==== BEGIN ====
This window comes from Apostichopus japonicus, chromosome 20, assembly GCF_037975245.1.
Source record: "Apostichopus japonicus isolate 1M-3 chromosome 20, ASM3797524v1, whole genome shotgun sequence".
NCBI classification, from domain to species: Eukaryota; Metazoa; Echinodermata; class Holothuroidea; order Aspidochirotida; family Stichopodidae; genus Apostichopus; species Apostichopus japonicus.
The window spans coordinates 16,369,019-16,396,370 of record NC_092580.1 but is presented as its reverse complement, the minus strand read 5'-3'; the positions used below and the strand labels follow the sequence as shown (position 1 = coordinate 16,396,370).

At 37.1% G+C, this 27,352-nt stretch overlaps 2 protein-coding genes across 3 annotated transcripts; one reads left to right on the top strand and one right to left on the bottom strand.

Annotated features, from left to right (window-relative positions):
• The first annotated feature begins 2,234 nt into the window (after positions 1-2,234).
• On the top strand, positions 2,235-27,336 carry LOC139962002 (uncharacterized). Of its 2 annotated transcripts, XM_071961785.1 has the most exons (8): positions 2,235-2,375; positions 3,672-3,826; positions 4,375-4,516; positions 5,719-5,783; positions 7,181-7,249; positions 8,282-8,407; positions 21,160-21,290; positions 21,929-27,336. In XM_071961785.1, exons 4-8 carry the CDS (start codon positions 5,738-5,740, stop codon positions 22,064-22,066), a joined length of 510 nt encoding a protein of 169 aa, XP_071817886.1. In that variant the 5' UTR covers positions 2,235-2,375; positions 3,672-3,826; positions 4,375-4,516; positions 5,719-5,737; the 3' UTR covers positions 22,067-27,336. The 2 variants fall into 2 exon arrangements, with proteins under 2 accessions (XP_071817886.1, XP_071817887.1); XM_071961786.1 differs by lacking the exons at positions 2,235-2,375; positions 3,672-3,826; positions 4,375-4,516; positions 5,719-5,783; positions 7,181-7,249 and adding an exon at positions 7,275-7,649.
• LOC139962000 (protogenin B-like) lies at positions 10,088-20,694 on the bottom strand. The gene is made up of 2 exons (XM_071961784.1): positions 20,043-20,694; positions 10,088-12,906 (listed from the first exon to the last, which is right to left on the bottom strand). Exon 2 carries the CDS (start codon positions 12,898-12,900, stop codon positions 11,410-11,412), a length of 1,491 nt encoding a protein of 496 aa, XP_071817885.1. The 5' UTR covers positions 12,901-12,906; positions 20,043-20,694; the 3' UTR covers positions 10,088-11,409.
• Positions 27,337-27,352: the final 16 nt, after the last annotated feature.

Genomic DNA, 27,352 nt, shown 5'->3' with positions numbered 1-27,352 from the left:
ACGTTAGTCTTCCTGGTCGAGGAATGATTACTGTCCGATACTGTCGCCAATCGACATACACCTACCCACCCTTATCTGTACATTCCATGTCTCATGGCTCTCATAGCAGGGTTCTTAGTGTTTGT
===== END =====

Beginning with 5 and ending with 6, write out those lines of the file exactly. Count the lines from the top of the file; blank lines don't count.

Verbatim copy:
At 37.1% G+C, this 27,352-nt stretch overlaps 2 protein-coding genes across 3 annotated transcripts; one reads left to right on the top strand and one right to left on the bottom strand.

Annotated features, from left to right (window-relative positions):